The second chapter of Massekhet Megilla continues the discussion of the public reading of Megillat Esther on Purim. The Mishna teaches that the Megilla can be read in any language, as long as it is a language that the people understand. Even someone who does not understand Hebrew can fulfill the mitzva of hearing the Megilla by listening to it being read in Hebrew.
All of this is true with regard to reading the Megilla; how about the Torah itself?
The Gemara discusses whether the Sages felt that, “Kol ha-Torah bi-leshon ha-kodesh ne’emrah – whether the entire Torah is said in Hebrew.” Rashi interprets this line to be a reference to public Torah readings. Tosafot, who are in agreement with Rashi that the discussion is whether public Torah readings must be in Hebrew, ask whether there are any Torah readings that are, in fact, true obligations. Their explanation is that this is a reference to those parts of the Torah that we are obligated to say on specific occasions, e.g. when halitza is done (see Devarim 25:5-10), when bringing bikkurim (see Devarim 26), etc.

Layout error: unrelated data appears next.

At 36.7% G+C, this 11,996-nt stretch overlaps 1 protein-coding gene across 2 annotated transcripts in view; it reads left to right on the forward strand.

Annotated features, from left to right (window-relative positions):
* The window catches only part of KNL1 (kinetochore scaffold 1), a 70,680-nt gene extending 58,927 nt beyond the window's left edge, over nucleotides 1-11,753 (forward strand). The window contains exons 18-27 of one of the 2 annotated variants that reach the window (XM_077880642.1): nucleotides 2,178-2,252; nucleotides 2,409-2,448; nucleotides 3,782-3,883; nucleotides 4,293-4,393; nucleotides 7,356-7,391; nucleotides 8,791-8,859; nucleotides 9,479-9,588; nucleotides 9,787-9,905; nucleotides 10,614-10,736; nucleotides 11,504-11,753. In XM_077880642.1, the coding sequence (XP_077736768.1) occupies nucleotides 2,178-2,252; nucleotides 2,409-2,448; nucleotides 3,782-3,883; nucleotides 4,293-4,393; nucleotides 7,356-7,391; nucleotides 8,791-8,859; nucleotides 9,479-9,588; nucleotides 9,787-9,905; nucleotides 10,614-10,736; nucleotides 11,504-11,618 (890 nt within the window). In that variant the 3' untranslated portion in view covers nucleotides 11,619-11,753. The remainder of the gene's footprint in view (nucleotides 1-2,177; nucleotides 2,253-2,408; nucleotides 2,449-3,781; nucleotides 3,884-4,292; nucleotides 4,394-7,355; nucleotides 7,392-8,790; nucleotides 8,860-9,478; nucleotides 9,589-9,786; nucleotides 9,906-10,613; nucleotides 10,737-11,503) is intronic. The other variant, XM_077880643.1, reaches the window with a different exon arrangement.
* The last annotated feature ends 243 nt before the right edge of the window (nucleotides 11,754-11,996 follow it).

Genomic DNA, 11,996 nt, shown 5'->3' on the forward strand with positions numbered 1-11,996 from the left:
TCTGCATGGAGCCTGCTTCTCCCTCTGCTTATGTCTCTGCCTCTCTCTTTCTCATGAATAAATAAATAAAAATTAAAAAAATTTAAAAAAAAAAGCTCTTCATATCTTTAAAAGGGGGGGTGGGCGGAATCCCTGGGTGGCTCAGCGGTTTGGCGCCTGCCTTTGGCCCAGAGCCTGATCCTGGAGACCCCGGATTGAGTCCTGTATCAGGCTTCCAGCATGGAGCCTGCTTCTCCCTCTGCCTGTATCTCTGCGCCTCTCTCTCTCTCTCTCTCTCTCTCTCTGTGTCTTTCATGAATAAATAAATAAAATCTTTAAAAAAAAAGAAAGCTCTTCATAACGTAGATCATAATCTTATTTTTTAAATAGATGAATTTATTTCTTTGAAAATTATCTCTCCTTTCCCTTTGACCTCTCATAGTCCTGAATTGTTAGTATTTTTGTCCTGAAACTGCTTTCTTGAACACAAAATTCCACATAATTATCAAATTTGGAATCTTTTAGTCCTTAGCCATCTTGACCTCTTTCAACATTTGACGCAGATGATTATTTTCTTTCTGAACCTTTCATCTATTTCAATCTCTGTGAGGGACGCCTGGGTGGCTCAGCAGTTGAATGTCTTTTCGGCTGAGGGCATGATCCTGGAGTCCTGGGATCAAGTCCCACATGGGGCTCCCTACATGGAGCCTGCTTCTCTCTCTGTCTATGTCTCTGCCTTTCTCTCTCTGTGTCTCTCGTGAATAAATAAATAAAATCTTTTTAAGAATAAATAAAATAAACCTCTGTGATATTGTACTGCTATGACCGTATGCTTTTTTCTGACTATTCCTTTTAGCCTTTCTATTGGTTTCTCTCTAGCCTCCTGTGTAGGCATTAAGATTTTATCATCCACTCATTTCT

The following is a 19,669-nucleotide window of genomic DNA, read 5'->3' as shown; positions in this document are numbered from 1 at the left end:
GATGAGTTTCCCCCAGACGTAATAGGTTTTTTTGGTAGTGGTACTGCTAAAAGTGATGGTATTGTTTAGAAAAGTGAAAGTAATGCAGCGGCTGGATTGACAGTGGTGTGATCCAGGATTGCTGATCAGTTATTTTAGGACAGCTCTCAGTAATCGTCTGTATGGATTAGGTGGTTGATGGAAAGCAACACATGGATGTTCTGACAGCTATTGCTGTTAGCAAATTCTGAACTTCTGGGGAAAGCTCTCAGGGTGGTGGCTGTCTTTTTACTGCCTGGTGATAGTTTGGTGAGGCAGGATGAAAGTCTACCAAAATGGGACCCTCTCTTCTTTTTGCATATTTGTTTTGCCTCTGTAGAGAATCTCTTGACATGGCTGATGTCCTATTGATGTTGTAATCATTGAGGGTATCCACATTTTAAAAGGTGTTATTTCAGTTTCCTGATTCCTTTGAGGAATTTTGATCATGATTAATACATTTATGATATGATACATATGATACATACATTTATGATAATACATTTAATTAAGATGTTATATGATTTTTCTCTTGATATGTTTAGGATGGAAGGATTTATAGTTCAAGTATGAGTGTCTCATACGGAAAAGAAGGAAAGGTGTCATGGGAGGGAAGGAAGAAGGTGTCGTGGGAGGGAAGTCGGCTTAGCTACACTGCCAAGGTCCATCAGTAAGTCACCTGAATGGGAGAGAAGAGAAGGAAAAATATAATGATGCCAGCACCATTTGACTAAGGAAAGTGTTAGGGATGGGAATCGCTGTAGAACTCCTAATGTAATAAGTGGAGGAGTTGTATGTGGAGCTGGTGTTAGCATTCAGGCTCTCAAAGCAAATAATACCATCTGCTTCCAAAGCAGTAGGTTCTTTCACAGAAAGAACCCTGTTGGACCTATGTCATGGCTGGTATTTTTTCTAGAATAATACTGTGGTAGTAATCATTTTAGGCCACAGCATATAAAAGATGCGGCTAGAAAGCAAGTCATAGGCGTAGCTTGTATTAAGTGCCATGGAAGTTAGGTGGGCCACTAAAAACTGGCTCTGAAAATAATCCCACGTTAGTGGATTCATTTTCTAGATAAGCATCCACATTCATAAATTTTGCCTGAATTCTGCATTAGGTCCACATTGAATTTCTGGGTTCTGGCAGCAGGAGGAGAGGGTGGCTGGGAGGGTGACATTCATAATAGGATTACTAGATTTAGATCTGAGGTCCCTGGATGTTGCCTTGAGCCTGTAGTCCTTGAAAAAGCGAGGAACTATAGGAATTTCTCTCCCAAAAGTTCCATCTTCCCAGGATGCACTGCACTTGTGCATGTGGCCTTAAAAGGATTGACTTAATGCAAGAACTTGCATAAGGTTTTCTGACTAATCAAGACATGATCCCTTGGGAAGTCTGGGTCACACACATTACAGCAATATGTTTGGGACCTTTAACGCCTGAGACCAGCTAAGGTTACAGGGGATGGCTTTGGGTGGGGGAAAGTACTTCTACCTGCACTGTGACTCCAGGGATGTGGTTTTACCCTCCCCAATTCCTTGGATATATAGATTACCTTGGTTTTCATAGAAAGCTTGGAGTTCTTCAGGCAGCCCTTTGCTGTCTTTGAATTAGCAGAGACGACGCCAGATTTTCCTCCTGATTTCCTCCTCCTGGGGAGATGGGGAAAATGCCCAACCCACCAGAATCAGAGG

Rabbeinu Hananel is quoted as explaining this discussion as relating to the question of whether the Torah can be written and translated into other languages, an issue that was discussed at some length by the Gemara in the first perek (see daf 3).
There are other opinions (see the Ritva, for example) that suggest that the tradition to have regular public readings of the Torah dates back to the time of Moses, who established this practice. Thus there is some level of obligation in the standard weekly Torah readings.